“Since the onset of the COVID-19 pandemic, Princeton has been consulting and collaborating closely with local and state-wide public health leaders, government officials, and many others. This collaboration has been built on a foundation of open communication, information sharing, and the common understanding that the unprecedented challenges posed by this global pandemic are constantly evolving,” Chang wrote in an email to The Daily Princetonian.
“When it came to decisions to resume laboratory research and limited library functions over the summer of 2020, for example, or to invite undergraduates back to campus for this spring semester, the University consulted with the elected officials that represent the communities within which we reside as well as state-wide policymakers,” Chang added.
Several protesters interviewed by the ‘Prince’ cited the University of California, Davis, as an example of how the University could expand its COVID-19 resources to protect the community at large. Since last fall, UC Davis has offered free COVID-19 testing and quarantine housing to the nearly 70,000 residents of the city of Davis.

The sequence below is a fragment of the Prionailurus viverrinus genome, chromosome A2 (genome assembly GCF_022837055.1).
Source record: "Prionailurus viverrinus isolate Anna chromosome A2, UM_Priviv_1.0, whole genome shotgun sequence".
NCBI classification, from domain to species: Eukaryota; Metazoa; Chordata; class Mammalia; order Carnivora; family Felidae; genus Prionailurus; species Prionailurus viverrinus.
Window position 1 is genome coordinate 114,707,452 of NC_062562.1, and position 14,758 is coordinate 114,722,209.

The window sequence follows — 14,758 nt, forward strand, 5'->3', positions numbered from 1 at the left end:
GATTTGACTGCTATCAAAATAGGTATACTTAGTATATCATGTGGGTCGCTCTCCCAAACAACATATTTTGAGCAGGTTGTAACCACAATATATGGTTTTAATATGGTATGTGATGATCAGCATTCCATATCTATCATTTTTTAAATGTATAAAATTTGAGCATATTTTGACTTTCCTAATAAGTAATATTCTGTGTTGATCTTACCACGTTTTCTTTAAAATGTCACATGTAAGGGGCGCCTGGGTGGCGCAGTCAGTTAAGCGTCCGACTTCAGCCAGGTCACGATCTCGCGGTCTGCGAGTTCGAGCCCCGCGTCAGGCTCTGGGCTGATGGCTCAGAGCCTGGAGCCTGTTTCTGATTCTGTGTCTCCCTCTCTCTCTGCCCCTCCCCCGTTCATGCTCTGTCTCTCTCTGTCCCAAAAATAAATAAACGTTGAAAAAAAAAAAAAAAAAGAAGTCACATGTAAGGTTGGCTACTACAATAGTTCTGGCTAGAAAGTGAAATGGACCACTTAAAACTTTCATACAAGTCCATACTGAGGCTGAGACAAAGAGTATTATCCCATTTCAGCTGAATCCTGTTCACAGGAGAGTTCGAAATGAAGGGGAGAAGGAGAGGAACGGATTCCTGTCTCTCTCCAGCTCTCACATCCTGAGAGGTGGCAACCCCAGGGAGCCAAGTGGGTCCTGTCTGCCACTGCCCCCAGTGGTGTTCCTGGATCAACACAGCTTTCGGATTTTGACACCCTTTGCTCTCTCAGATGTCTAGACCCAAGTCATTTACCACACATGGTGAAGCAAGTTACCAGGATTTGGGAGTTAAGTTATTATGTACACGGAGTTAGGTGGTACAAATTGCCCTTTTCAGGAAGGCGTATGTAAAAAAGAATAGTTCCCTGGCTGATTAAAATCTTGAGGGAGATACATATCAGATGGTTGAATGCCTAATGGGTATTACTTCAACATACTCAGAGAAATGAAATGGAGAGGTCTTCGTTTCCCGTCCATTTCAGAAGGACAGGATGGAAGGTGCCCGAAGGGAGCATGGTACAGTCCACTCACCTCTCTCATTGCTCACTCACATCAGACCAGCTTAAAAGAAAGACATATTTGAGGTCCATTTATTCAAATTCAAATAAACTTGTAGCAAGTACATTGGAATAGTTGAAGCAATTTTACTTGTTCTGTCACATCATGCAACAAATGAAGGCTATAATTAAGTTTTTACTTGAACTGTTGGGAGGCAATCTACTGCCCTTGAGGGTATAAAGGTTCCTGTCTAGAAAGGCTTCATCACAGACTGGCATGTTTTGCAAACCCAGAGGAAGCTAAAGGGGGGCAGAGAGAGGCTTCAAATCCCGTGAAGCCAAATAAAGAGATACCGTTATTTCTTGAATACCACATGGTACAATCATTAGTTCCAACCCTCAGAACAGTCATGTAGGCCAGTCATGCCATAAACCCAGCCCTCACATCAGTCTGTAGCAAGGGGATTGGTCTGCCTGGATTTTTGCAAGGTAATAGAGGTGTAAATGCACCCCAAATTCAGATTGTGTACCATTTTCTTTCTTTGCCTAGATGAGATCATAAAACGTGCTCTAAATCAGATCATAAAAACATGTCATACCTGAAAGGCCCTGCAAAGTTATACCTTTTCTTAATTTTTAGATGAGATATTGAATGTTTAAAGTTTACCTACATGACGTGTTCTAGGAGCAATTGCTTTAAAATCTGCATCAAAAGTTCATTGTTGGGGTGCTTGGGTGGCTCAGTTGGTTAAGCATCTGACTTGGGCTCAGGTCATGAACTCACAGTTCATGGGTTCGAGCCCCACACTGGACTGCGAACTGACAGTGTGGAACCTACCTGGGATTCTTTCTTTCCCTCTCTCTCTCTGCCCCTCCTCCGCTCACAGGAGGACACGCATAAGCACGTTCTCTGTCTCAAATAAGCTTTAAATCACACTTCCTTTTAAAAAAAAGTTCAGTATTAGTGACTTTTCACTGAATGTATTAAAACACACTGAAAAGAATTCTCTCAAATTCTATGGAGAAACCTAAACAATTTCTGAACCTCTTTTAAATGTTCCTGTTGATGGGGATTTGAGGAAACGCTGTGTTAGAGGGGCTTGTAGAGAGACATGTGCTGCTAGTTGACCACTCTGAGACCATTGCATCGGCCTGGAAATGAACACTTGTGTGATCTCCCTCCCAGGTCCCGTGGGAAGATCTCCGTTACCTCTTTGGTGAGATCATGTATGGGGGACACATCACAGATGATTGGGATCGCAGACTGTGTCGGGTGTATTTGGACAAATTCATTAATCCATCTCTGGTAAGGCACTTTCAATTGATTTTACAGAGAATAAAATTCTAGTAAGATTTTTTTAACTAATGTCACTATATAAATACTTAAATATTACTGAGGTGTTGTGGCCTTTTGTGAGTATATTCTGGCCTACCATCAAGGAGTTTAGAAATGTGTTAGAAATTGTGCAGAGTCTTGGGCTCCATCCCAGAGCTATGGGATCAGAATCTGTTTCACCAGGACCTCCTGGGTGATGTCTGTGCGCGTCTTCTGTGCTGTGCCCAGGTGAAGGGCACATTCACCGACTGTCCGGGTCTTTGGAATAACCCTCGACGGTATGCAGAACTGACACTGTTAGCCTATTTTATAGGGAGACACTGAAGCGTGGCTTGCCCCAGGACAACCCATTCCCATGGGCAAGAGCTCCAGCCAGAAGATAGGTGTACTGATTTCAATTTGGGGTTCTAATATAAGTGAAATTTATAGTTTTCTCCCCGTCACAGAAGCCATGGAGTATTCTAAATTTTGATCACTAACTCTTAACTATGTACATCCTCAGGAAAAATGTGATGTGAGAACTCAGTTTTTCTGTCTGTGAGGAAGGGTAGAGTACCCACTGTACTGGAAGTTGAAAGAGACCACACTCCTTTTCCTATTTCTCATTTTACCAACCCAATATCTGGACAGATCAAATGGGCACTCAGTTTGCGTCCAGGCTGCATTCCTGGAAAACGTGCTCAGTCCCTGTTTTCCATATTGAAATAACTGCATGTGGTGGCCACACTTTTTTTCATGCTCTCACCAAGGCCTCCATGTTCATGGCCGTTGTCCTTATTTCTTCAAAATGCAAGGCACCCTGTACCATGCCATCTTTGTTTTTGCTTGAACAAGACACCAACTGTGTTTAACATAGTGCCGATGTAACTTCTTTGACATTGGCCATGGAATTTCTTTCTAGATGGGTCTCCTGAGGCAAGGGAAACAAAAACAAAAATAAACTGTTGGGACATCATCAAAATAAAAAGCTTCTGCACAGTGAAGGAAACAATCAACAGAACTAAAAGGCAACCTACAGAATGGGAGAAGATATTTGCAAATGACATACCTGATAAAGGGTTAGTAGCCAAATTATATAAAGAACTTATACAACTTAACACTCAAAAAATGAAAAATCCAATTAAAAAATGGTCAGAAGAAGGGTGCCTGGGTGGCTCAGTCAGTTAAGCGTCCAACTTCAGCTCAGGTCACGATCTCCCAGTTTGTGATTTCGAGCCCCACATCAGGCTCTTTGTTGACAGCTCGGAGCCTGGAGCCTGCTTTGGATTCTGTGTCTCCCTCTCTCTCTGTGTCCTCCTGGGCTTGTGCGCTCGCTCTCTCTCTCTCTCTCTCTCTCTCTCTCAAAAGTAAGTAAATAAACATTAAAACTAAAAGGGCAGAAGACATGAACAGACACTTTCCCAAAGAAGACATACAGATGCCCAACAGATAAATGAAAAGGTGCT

Chang also responded to this comparison, writing to the ‘Prince’ that “[a] comparison between and among institutions and organizations in different states amounts to comparing apples to oranges. It is not valid.”
Chang emphasized that the funding infrastructures are completely different between the two institutions, noting in particular that UC Davis has medical and nursing schools, meaning greater medical infrastructure, as well as the fact that it is a public university and therefore funded with taxpayer dollars, “not through charitable donations made by private donors for the particular mission of education and research,” like Princeton.
Chang also argued that Princeton’s foremost role is as a university, not as a healthcare provider to the town.
“Princeton University is not a hospital, a health care provider, or a commercial clinical lab. And unlike many of its peers, it does not have a medical school or a school of public health. Princeton focuses on teaching and research and created a clinical testing lab so it can pursue its fundamental mission despite the pandemic. Princeton can — and is — making a difference during this pandemic through its research and teaching, not by becoming a health care provider” Chang said.
The University has been able to support frequent testing of its undergraduate and graduate population with the opening of a testing lab housed in the Molecular Biology department.
Marc Schorin, an organizer of the protest, told the ‘Prince’ that he believes the University is testing “very selectively” amid limited local options for testing.
“Mercer County does provide free testing to its residents, but… practically, it’s not necessarily the most convenient thing if you’re working a full schedule and the pharmacy nearest to you do[es] not have the tests readily available and also those take a while to get back,” Schorin said.